A tale of crypts

By | Thoughts | No Comments

The road was bumpy. And desolated. A scene that will not last, a remnant of our past that our incompetence keeps alive until the moment the future will crush it. I was speeding, probably because, unknown to me at that moment, I was carrying death with me. Death doesn’t look like death, death looks like the past – o void of memories of places, people and feelings; and that’s death, not the memories themselves, but incapability of ever seeing the places, meeting the people or evoking the feeling ever again. Death is not about emotions, death is about not being able to care anymore, about not bothering if you take another step again.

For a few hours I was stalling death, for one brief moment emotions flowed again, there was purpose – even if it was just a matter of cleaning an old grave. A grave of people long gone from both hearts and minds to most people, but a few. It was those two, the few, that kept time still – death will have to wait while these two sisters cleaned their parents grave – people with no time awaiting death cleaning what death left behind and time crowned them as the last memories of the lives once lived.

While waiting for the graves to be sufficiently cleaned so the honour of the family to not be effaced a construction in the graveyard caught my eye and I headed in its direction. Getting closer I realised it was a crypt, the resting burial of an old boyar mostly forgotten, except for a high school and a square named after him – founding member of the Romanian Academy. Read More

Book: Letters to a Young Contrarian

By | Books | No Comments

Christopher Hitchens is known as one of the greatest essayists since Orwell, but also one of the world’s greatest polemicists – his oppositionist views ranging from history, religion, politics to art. Almost no subject is unknown to him and he masters the art of rhetoric like no other, every sentence comes out full of poignancy and rigour – in terms of debate he has no equal, his adversaries have mostly failed against him even in his last days, weakened by the disease that stole him much too early.

It would make sense that when looking for someone to write a book in the Art of Mentoring series no one would be more equipped to tackle this than him, even if he was opposed to the idea of being called a contrarian – he delivers a lesson in what it means to bring consistency to opposition, the art and toil one must muster in order to criticise and go against something – especially if that something is already rooted in history and minds. Not an easy feat, but necessary and important if we are ever to progress and leave behind the preconceptions developed in the infancy of our species.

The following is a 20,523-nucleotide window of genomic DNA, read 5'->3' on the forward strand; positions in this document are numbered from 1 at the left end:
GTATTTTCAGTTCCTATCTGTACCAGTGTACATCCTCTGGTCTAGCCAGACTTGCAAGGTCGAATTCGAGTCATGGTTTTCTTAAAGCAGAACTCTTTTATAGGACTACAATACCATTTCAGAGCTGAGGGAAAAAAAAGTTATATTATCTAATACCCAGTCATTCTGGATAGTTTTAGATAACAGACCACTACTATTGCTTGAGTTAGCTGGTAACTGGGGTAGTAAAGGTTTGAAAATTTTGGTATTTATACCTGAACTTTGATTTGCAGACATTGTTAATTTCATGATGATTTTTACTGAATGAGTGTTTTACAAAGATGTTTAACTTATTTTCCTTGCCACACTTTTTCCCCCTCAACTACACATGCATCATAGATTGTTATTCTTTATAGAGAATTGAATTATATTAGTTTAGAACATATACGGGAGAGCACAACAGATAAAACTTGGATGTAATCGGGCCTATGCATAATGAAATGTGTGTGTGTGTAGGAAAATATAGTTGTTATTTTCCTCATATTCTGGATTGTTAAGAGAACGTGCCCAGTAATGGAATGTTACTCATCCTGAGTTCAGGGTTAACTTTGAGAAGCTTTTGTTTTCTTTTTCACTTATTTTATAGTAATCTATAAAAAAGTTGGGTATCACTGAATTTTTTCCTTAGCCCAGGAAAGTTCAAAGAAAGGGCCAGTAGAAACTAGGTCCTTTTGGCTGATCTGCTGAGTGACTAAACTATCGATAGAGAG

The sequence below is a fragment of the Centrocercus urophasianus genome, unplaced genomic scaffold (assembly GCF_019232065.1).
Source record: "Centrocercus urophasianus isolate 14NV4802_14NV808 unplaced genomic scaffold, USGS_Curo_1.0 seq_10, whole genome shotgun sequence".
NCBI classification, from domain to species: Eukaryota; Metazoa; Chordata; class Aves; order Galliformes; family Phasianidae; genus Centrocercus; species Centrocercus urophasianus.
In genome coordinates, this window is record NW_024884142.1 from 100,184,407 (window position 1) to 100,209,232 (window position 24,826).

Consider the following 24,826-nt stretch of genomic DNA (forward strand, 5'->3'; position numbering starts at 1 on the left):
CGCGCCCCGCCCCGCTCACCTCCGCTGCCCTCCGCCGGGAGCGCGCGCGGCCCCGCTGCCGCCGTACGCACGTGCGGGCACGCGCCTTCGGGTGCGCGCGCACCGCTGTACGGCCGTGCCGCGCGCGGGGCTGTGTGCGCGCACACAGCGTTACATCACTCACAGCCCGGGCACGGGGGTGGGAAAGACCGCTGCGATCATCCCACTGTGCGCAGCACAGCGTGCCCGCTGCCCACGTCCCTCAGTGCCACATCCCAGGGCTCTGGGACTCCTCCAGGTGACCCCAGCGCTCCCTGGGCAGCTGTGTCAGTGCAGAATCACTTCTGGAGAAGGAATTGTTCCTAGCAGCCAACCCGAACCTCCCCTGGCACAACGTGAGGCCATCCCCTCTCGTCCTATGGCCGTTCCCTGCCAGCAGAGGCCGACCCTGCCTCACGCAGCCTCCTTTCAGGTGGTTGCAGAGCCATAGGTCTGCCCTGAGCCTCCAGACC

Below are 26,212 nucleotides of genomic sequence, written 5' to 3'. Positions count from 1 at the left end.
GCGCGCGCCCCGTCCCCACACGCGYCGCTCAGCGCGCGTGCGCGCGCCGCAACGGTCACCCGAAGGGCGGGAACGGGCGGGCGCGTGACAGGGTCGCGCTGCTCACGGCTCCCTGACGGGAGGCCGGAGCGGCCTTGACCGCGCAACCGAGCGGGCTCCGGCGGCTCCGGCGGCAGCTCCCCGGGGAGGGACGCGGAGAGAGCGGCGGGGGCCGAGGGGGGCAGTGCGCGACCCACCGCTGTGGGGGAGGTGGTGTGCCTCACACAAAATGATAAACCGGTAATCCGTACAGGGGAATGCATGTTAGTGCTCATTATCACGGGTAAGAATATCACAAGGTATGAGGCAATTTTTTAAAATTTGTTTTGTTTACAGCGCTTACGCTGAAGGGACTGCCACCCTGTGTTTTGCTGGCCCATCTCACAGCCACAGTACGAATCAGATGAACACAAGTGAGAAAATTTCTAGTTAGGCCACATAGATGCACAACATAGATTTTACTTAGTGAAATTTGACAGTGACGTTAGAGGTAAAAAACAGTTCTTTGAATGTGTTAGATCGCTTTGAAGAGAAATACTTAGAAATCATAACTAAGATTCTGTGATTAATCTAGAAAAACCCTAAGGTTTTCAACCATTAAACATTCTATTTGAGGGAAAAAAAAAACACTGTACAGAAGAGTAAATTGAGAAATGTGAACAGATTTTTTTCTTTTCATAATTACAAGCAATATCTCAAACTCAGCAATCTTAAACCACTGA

Offering a history of what contrarianism is, Hitchens goes to lengths in explaining what he considers not only and art form, but an obligation. Ranging from Socrates to Emile Zola the book offers us a glimpse into what is needed for an objective opinion – what tools are needed but, more importantly, what state of mind is to be better suited for the job.

Coming from Christopher there is the inescapable feeling of being inferior, how will I ever rise to the task as well as him? But although he uses examples from his own experience which, in all fairness, coming from anyone else would seem just a gross lack of modesty, but in his case just the simple and honest truth of a life served for the pursuit of truth, it is a bit hard to relate and the idea of following in the author’s footsteps seems unlikely. However, the lessons are very useful and clear cut – you don’t need to be an expert, you just need to go through the process of informing yourself and finding your voice, as these are the absolutely necessary in performing a contrarian’s job.

Reading the book now, especially if you are a fan, is extremely hard – it just shows how much humanity has lost when Christopher has passed away – he has a voice and clarity that so unique that it will make you shudder from the very first sentences. Every topic and every lesson is treated as the most important thing and given every bit of attention it requires – nothing is left to chance. This type of rigour is one of the hallmarks that have made Hitchens so loved and so despised.

How to have and defend, or go against, an opinion is an extremely valuable lesson and an area that the twenty-first century must learn how to cherish, protect and inspire if we are ever overcome the struggles that lie ahead.

Movie: Dunkirk

By | Movies | No Comments

I walked in the cinema expecting a war movie and, by all means, it was; but it was so much more – I came out of the movie theater with both a history lesson learned and complete audio-visual experience. What Christopher Nolan does with Dunkirk is no short of genius – from the acting to the effects and the storyline it is hard to find any faults with the movie.

Background

The story of Dunkirk is actually a rescue mission called Operation Dynamo. Following the surrender of Belgium in front of the Nazi troops the battleground in France came under siege by the German military. Being blocked from all sides the allies retreated to the beaches of Dunkirk in order to be evacuated. Almost 400.000 soldiers were on the beaches, but excessive fire from the Luftwaffe sinking most British destroyers sent to get the troops caused the British government to use the civilian fleet of fishing and pleasure boats to be sent for the soldiers on the beach – given the fact that they were much smaller it was harder for the Nazi air forces to sink them. The operation was a success, the small boats rescuing more than 330.000 soldiers that were brought back to the UK so they could protect the homeland and be deported to other battlegrounds and would eventually win the war.